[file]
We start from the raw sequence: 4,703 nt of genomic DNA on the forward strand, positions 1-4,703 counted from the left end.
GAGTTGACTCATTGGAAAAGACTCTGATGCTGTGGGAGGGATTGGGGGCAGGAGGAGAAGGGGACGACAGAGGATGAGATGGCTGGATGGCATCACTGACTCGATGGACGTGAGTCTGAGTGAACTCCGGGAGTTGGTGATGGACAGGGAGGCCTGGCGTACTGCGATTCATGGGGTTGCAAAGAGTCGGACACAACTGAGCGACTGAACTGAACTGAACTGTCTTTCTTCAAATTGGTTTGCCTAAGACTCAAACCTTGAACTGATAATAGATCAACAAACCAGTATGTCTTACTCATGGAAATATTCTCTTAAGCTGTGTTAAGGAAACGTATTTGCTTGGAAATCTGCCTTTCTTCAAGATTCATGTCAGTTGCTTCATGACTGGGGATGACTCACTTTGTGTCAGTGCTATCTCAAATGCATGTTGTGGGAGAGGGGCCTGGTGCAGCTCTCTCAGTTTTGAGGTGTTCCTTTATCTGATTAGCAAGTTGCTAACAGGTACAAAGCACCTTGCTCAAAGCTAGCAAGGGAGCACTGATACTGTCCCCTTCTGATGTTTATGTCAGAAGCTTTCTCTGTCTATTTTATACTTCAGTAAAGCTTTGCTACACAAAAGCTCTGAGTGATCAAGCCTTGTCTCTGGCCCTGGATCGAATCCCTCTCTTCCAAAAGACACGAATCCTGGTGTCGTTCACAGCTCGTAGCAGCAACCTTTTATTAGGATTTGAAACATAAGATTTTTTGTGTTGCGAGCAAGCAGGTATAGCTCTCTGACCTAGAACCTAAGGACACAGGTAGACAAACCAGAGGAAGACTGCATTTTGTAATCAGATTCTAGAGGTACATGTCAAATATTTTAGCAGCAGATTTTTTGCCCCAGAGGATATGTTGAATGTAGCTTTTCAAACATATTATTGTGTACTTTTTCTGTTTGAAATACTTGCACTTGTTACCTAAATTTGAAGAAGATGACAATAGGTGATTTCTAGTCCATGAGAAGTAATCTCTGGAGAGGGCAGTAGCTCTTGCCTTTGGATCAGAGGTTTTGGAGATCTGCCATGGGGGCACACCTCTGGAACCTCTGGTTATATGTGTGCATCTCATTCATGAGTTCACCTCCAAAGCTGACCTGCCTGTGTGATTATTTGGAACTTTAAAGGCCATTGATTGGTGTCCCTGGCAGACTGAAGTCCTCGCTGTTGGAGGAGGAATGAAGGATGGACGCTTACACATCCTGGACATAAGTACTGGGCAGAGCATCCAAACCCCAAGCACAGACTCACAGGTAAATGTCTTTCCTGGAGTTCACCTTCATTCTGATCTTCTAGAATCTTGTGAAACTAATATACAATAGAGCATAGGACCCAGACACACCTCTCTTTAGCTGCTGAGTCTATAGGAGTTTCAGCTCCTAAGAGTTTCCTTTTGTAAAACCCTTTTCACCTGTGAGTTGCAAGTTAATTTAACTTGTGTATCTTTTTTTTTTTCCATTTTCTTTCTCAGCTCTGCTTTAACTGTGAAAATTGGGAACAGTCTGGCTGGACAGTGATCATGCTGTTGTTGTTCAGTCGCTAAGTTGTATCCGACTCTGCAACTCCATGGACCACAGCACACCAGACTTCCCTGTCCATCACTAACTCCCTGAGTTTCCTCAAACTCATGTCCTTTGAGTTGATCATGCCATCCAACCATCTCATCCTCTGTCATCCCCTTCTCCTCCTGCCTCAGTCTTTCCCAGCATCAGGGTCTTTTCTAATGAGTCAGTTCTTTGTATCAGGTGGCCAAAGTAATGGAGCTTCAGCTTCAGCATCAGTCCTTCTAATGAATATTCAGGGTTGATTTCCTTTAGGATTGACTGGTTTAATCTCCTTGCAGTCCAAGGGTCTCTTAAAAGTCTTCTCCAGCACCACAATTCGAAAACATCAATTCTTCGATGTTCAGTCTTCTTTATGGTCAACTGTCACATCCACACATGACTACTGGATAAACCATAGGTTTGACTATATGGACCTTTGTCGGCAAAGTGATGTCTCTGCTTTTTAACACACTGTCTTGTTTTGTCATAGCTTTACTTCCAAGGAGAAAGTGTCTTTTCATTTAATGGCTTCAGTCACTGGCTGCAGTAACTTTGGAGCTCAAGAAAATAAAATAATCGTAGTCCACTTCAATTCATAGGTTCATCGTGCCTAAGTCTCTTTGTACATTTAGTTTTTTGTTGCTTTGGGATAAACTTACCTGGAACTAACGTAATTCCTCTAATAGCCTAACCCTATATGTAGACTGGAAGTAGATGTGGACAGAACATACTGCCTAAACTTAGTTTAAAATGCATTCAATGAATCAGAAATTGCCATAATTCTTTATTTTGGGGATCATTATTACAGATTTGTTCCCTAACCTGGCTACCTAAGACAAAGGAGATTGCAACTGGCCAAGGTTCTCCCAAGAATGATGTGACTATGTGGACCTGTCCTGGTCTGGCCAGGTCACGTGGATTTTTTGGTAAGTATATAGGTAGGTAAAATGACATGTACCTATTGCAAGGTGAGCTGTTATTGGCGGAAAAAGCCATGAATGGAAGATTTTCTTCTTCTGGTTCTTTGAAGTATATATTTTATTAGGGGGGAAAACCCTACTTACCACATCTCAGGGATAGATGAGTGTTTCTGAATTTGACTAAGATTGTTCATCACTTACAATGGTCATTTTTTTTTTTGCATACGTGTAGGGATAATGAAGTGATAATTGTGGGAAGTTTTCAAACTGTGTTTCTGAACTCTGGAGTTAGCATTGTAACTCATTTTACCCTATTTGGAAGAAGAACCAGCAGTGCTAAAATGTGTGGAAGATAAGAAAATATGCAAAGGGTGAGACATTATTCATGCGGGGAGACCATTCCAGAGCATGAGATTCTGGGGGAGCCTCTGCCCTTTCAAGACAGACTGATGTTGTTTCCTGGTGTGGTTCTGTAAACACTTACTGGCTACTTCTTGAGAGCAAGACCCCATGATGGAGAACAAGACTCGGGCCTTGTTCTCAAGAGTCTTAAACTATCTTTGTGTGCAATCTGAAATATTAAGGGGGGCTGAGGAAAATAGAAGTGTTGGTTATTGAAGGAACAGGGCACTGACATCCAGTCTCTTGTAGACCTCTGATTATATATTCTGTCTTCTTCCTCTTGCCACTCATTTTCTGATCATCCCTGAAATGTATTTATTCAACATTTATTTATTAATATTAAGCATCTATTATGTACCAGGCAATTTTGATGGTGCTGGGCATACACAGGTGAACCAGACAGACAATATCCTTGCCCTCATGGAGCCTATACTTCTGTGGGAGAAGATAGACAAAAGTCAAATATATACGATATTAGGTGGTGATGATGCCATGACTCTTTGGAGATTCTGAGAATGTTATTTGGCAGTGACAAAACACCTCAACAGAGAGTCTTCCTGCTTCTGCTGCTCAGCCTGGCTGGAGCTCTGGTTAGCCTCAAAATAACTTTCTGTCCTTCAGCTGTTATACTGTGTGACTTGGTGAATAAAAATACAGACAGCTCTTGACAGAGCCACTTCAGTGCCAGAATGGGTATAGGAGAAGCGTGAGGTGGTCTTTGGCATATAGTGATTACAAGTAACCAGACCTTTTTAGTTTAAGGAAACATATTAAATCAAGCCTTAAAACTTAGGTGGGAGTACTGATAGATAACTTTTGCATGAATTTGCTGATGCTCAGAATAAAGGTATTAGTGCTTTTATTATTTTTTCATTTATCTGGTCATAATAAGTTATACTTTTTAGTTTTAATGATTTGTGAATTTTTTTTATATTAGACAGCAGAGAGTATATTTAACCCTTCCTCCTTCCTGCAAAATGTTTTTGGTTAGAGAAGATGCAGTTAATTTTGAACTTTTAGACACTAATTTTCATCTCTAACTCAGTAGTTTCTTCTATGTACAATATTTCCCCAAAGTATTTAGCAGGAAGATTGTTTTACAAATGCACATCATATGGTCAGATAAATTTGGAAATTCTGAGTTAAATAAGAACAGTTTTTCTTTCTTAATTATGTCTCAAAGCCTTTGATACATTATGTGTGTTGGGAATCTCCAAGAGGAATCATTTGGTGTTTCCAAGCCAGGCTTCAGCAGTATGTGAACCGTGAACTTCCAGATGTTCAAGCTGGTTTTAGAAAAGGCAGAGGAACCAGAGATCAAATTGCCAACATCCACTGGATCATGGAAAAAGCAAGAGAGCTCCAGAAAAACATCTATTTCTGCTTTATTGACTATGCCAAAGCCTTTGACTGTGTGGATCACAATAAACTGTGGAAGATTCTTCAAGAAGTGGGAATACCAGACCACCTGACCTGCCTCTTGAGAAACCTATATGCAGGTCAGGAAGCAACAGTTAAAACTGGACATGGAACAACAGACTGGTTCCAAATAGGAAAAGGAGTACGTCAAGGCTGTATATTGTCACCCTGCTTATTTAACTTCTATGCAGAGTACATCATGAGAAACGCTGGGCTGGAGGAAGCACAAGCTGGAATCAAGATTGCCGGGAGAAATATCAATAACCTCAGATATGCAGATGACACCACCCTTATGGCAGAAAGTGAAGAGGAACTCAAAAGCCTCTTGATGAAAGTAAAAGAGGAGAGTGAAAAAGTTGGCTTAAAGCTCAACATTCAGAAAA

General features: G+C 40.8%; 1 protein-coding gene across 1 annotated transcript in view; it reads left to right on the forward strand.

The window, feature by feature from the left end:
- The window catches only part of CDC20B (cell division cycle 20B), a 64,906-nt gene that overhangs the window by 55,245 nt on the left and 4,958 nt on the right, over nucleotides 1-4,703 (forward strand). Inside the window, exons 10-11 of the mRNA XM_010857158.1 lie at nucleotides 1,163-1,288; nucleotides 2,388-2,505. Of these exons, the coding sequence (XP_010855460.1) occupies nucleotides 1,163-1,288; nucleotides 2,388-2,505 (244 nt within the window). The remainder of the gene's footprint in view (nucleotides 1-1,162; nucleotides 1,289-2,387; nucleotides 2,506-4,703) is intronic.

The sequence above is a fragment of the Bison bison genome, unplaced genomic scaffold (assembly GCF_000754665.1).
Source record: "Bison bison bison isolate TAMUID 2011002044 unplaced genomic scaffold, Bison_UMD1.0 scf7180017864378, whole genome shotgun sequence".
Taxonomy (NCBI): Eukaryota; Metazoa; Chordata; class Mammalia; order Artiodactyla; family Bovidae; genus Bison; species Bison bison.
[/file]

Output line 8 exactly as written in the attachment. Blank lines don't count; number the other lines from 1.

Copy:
Taxonomy (NCBI): Eukaryota; Metazoa; Chordata; class Mammalia; order Artiodactyla; family Bovidae; genus Bison; species Bison bison.